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Who Is Really Doing the Most for the Planet? and How Are We Rewarding Them?

Barbara Martinez

Before I started at NS, my old roommate and I had a common goal: keep our electric bills down. In the winter, we bubblewrapped our windows as insulation and would layer up in multiple sweaters instead of turning the heat on. In the summer, the AC was only used if we had guests complaining about the heat. We were spending the majority of our paychecks on rent and couldn’t spend too much on our electric bill on top of that. But the lower we kept that bill, the lower we kept our carbon emissions.

Study after study show that income is directly related to CO2 output. Living in a modest home naturally uses less electricity than Jeff Bezos’ mansion. As income increases, so does one’s CO2 footprint, no matter what other lifestyle choices an individual takes to support the environment. This applies to more than the electricity used proportional to your home. For example, your carbon footprint is much lower if you walk or take public transit to work instead of driving your own car. Buying brand new clothing is less sustainable than hand-me-downs from a neighbor or shopping for thrift/vintage clothes. Yet historically, clean energy programs have been limited to those who could afford to pay a premium for clean energy, or had houses with new roofs and could afford the upfront costs of solar panels.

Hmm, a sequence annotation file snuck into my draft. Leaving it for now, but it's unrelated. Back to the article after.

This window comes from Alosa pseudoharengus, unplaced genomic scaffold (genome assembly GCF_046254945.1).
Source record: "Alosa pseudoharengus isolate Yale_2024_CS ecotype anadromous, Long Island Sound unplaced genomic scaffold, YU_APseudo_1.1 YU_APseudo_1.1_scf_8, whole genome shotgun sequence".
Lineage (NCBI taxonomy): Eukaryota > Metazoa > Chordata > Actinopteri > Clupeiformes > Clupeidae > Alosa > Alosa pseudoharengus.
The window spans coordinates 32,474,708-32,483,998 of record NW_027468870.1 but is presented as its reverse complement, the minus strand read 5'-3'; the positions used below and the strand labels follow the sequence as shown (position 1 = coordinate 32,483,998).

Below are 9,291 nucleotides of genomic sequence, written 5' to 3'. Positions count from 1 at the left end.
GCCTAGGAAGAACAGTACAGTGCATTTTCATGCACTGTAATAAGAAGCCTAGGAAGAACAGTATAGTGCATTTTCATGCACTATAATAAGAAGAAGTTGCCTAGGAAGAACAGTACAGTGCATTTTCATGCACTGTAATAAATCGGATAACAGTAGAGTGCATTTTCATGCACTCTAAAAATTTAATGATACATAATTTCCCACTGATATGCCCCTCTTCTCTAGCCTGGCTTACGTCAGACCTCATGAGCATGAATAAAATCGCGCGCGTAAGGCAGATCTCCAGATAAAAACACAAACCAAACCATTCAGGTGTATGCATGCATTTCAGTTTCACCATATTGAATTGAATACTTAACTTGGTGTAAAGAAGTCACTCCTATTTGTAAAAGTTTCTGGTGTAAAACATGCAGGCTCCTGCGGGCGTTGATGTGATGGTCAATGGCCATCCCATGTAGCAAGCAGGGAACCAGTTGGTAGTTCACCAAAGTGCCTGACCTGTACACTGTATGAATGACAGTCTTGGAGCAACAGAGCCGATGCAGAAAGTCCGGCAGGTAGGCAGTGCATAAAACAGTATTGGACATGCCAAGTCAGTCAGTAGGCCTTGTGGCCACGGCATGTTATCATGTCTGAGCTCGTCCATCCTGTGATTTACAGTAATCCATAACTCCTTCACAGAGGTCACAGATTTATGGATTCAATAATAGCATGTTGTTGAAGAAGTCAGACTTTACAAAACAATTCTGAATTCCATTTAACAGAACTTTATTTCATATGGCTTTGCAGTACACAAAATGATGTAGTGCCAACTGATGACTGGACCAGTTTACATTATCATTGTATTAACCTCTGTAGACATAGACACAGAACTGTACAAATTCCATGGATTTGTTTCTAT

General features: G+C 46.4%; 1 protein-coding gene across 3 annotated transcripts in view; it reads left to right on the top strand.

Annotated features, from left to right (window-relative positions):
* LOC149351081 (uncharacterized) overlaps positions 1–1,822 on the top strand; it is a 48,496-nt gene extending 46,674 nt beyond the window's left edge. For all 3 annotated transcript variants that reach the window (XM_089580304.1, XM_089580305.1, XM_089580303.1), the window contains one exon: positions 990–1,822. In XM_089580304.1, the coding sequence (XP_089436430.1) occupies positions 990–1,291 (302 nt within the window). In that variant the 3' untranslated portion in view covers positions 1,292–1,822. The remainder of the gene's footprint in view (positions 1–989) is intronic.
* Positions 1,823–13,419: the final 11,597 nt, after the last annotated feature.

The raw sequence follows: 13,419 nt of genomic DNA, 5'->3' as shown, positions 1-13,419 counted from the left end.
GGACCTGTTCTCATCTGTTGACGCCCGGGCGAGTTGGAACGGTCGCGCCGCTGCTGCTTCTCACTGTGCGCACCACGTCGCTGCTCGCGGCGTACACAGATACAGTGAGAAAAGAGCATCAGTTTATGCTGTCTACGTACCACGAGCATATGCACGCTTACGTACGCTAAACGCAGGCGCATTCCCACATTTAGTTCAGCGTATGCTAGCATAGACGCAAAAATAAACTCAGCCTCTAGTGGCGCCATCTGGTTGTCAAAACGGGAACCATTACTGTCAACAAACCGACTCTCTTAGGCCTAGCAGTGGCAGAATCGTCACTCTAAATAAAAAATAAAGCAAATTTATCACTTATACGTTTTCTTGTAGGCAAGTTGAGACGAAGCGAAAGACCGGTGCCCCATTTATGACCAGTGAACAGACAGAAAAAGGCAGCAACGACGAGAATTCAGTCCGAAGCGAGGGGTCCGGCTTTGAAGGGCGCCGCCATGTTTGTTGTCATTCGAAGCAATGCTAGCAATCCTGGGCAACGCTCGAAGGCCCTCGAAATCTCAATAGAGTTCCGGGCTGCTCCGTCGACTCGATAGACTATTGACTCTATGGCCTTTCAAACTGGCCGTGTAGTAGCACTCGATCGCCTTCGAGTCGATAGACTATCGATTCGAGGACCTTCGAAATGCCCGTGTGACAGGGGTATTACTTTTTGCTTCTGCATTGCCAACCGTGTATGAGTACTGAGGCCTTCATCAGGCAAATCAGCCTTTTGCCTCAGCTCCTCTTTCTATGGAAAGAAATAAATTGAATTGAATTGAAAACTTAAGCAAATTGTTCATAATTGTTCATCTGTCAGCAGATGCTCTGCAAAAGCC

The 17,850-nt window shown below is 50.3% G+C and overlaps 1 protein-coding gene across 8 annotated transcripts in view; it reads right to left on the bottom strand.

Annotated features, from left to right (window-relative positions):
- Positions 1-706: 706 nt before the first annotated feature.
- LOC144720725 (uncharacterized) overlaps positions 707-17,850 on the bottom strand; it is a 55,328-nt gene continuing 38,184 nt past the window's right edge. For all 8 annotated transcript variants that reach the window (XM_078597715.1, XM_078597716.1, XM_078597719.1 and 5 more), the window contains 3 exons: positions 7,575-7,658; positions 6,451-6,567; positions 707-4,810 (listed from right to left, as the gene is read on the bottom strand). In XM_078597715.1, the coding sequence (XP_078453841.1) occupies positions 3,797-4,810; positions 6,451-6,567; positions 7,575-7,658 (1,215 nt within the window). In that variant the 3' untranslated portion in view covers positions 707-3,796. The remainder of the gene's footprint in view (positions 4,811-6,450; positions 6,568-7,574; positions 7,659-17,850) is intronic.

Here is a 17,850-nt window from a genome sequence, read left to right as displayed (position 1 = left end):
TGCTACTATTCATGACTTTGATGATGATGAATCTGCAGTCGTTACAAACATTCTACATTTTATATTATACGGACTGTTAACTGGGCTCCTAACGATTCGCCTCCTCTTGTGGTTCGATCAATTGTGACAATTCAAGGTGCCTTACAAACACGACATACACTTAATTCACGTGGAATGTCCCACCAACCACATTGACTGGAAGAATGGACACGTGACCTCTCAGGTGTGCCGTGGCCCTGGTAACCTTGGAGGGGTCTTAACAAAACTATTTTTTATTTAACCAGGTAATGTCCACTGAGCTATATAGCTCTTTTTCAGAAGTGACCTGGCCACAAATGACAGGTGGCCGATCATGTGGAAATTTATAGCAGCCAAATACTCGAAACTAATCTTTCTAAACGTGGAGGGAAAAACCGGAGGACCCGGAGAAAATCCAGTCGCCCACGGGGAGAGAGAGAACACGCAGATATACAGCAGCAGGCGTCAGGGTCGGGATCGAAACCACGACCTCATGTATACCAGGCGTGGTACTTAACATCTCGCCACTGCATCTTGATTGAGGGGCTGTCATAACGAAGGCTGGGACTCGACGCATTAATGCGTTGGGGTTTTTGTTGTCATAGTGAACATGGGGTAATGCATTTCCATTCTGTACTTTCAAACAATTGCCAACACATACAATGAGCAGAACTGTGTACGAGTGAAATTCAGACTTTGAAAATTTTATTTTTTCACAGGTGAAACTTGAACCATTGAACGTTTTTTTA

It’s unfair that those least responsible for the climate problem are also those who are hardest hit by the results.  A recent NPR report shows that across Baltimore, the hottest areas tend to be less wealthy, a pattern repeated in dozens of major U.S. cities. From 2013 to 2018, Medicaid patients in Baltimore’s hottest areas visited the hospital at higher rates than Medicaid patients in the city’s coolest areas. Patients in the city’s hot spots visited more often with several conditions, including asthma, COPD and heart disease. As the climate crisis continues, residents in less wealthy areas will only be exposed to greater temperature fluctuations and even more health risks. They’ll also have the least flexibility to relocate to more climate-friendly areas or be able to afford extensive treatment for their ailments.

That’s why Neighborhood Sun is working to make sure Solar Helps Achieve Resident Equality (SHARE). For customers that are in the income bracket putting out the least CO2, we offer a greater discount to help them save more on their electric bills. It’s as simple as filling out our standard application and providing some form of document to show you’re in our low-polluter income bracket. Voila! 25% savings on your electric bill. You deserve a share of the benefits of clean energy as people who are most affected by the effects of climate change. You deserve to share in savings as people who are contributing the least to the problem. You deserve a share of a climate solution that’s accessible to everyone, not just a select few.

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ATTENTION COMMUNITY SOLAR SUBSCRIBERS

We are closely monitoring the COVID-19 pandemic while continuing our operations remotely.  We are still assisting customers and individuals interested in saving money on their electricity bill with shared solar energy.  If you have questions, please contact us at (240) 284-6245 or hello@neighborhoodsun.solar.